As a kid I can remember hearing about the demise of the dollar. This sounded bad being that the few greenbacks in my pocket were what I used to buy stuff.
I probably absorbed this from adults spouting their economic opinions that they learned from popular talk radio hosts of the 1990s. Now we have clients that ask us about what will happen to their portfolios if the US loses its reserve currency status.
I’m no economist, but it doesn’t take a rocket scientist to discern that due to internal and external factors, the outlook for US currency over the last several decades might not be bright. From the advent of the Euro, to the economic rise of China, to trade deficits and government spending, the dollar has taken a lot of punches.
The last few years of massive federal stimulus and a sharp dose of inflation hasn’t helped alleviate these concerns either. Famed investors like Ray Dalio and Stanley Druckenmiller have warned of the potential for the dollar to lose its primary status as the world’s reserve currency.
But there is good news.
To use a sports illustration, there are a few reasons to think that the dynasty of the dollar on the world stage may not be over. The US currency may be more akin to the 1990s Chicago Bulls, Brady-Belicheck’s New England Patriots, or—dare-I-say— Golden State Warriors of the present, than being well on its way to becoming the Super Bowl ringless Cleveland Browns.
First, in recent years the dollar has been rising. One common index that tracks the dollar against other currencies is DXY. It’s up quite a bit from the Great Financial Crisis of 2008, and I was surprised to see that while it’s nowhere near where it was in the early 80’s, it’s about 15% higher than it was from the day I was born way back in the olden days of 1978. Furthermore, the heartbreaking Russia-Ukraine war has demonstrated that the world still finds safety in the dollar.
Secondly, even the commodity bugs among us must recognize that many commodities themselves are traded in dollars. Kathy Jones, a Chief Fixed Income Strategist of Schwab Center for Financial Research, states, “Most commodities and many other goods are traded in U.S. dollars—oil, copper, and agricultural goods—to name a few. Investors need to hold dollars to trade in goods and services, and need to have a large and liquid bond market to in which to invest those dollars.”1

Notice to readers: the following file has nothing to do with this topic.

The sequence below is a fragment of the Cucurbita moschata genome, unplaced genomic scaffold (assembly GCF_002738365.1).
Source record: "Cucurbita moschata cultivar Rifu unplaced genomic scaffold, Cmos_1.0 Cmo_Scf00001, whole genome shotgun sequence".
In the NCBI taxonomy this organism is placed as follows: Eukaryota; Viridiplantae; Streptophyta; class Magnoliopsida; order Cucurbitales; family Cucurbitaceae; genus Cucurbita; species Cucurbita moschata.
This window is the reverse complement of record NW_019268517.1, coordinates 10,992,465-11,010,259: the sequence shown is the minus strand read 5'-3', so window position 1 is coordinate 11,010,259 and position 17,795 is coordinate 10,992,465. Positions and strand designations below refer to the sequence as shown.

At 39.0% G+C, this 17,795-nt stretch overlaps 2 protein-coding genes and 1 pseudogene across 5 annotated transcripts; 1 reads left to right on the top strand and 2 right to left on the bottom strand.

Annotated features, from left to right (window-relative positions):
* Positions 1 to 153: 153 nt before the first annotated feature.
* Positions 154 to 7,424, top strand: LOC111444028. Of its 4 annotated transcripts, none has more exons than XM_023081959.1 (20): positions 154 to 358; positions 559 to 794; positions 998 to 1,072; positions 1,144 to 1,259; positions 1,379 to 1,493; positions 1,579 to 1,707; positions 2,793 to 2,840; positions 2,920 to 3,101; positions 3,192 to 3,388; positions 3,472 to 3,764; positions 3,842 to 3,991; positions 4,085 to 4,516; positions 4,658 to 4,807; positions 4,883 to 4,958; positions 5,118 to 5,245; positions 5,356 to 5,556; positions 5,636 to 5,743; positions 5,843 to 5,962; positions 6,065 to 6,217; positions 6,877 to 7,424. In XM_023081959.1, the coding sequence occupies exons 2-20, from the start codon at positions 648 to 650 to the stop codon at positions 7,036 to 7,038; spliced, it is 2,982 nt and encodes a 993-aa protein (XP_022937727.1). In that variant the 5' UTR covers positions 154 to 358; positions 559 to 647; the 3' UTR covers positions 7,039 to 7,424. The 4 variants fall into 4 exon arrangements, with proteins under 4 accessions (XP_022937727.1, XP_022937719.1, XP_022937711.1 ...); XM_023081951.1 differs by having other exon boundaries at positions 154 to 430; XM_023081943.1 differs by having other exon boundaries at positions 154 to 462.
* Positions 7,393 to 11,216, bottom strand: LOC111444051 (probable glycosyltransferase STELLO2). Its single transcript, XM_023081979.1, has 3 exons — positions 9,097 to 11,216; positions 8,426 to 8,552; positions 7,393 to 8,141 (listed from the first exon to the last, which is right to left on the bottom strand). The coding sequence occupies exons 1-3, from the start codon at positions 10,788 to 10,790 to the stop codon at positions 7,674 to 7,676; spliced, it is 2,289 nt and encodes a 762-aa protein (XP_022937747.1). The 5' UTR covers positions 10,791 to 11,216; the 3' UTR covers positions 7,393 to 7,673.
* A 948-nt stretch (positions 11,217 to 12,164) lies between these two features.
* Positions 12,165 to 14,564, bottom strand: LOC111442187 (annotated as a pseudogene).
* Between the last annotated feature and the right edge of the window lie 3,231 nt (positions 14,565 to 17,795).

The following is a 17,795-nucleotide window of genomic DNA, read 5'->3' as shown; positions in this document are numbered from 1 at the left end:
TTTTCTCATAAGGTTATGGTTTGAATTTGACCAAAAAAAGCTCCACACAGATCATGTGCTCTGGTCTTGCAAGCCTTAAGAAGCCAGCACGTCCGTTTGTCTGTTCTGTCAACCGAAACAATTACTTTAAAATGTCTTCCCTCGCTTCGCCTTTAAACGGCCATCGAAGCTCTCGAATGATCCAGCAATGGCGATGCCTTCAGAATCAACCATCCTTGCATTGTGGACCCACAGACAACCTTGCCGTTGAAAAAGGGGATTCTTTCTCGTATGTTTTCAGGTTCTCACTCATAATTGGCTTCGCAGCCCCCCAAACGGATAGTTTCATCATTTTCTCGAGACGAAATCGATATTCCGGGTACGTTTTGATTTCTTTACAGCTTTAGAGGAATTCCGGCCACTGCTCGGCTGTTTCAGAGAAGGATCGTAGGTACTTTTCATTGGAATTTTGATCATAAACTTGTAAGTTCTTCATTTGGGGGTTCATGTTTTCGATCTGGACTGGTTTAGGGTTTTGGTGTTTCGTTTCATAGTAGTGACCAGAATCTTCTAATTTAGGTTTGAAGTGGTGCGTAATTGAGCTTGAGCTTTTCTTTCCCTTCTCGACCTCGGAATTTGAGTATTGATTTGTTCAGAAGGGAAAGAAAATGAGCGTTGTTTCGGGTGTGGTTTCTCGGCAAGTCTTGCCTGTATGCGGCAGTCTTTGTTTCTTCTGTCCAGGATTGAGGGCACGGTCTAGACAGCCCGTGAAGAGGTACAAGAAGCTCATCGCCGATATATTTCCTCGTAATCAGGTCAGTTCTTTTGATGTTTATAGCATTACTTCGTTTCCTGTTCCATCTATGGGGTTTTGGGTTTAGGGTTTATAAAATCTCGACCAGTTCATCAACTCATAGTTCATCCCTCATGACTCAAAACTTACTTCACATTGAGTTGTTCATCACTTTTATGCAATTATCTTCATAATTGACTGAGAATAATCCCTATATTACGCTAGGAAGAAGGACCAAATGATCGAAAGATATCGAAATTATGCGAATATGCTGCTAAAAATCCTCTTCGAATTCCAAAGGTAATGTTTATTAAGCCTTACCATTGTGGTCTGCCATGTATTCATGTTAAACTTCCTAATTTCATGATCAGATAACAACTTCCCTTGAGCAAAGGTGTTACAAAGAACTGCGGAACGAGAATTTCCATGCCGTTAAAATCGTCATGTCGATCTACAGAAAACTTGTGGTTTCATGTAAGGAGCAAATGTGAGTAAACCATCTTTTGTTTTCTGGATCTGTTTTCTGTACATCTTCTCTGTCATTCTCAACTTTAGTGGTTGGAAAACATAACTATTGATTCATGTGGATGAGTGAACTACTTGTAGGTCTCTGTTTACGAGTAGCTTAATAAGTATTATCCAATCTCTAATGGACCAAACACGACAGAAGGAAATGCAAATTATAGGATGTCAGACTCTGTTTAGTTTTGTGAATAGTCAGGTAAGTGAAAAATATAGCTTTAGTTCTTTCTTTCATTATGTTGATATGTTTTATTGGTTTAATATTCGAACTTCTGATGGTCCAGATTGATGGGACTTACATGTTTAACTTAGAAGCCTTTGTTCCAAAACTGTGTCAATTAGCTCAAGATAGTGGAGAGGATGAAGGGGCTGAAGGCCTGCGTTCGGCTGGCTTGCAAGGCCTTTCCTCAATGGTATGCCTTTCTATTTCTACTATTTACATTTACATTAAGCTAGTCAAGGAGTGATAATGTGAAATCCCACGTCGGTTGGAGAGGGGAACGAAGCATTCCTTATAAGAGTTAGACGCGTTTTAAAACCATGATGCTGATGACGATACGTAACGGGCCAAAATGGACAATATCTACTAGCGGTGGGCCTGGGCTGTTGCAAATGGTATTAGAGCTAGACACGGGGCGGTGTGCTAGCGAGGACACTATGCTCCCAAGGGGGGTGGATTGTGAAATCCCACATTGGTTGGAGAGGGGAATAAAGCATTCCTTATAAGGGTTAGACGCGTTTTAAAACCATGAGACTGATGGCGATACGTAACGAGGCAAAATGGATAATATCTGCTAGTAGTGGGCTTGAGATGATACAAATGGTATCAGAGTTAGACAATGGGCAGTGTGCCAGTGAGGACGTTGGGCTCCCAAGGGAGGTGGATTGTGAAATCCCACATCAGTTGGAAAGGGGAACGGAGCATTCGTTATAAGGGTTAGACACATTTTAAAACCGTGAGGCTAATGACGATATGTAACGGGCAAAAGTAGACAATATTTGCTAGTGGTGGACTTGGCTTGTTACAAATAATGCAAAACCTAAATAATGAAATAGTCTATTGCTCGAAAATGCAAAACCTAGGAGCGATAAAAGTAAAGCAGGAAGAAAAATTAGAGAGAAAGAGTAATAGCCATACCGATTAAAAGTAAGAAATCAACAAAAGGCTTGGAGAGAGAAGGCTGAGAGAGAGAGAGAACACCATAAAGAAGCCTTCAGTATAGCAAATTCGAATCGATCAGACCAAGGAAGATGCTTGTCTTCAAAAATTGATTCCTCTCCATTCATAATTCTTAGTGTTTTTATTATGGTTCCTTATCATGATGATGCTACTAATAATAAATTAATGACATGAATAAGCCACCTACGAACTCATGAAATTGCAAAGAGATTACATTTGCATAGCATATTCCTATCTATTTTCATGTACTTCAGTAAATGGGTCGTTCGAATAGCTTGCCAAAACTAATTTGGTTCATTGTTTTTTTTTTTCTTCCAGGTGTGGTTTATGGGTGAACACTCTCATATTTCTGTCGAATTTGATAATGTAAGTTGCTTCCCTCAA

Lastly, there simply isn’t much competition. Allison Schrager, a senior fellow at the Manhattan Institute, admits that the dollar will not be around forever, but that as of now there is no other option:
…no viable alternatives yet exist to the dollar as a reserve currency. Very few currency and bond markets are as large and liquid as those of the U.S. Despite China’s efforts in the last decade to become a global contender, the share of global exchange reserves held in the renminbi is just 2 percent, compared with 60 percent in U.S. dollars. Odds are the renminbi will never take off, because the Chinese manipulate the value of their currency, which disqualifies it from reserve-currency status.2
60% is quite a lot considering that the next biggest world reserve currency is the Euro at 20% and every single other currency is in the single digits.3 Add to this the fact that “Nearly 90% of traders across the $6.6 trillion-a-day foreign exchange market still involve the greenback, bank for International Settlements data show.”4 The dollar remains the global champ in several metrics.
After all, what would you replace the dollar with? Former Treasury Secretary Larry Summers answers, “The dollar is fortunate in its alternatives. Europe is a museum; Japan is a nursing home; China is a jail; and bitcoin is an experiment.”5 We know based on history that empires come and go, yet historian Niall Ferguson has a good point, “…prophecies of the dollar’s demise, which people have been making since the late 1960s, keep turning out to be wrong.”6
We know those prophecies won’t always be wrong. Dynasties don’t last forever.
Yet while the dollar may look like an aging veteran out on the court of the world stage…this currency’s still got it.
Like Tom Brady or Michael Jordan before him, just when you think the star might be exiting stage left, he comes right back.
1. Will the US dollar Lose Its Reserve Status? (March 18, 2021).
2. Dollar Dominance Isn't Going Away (March 28, 2022).
3. See first footnote for source.
4. Usurping the Dollars Dominance Over World Is a Near Impossible Task (March 20, 2022).
5. A Conversation with Lawrence H. Summers, 71st U.S. Secretary of the Treasury, (February, 11, 2022).
6. Crypto and the Dollar Are Partners, Not Rivals (May 1, 2022).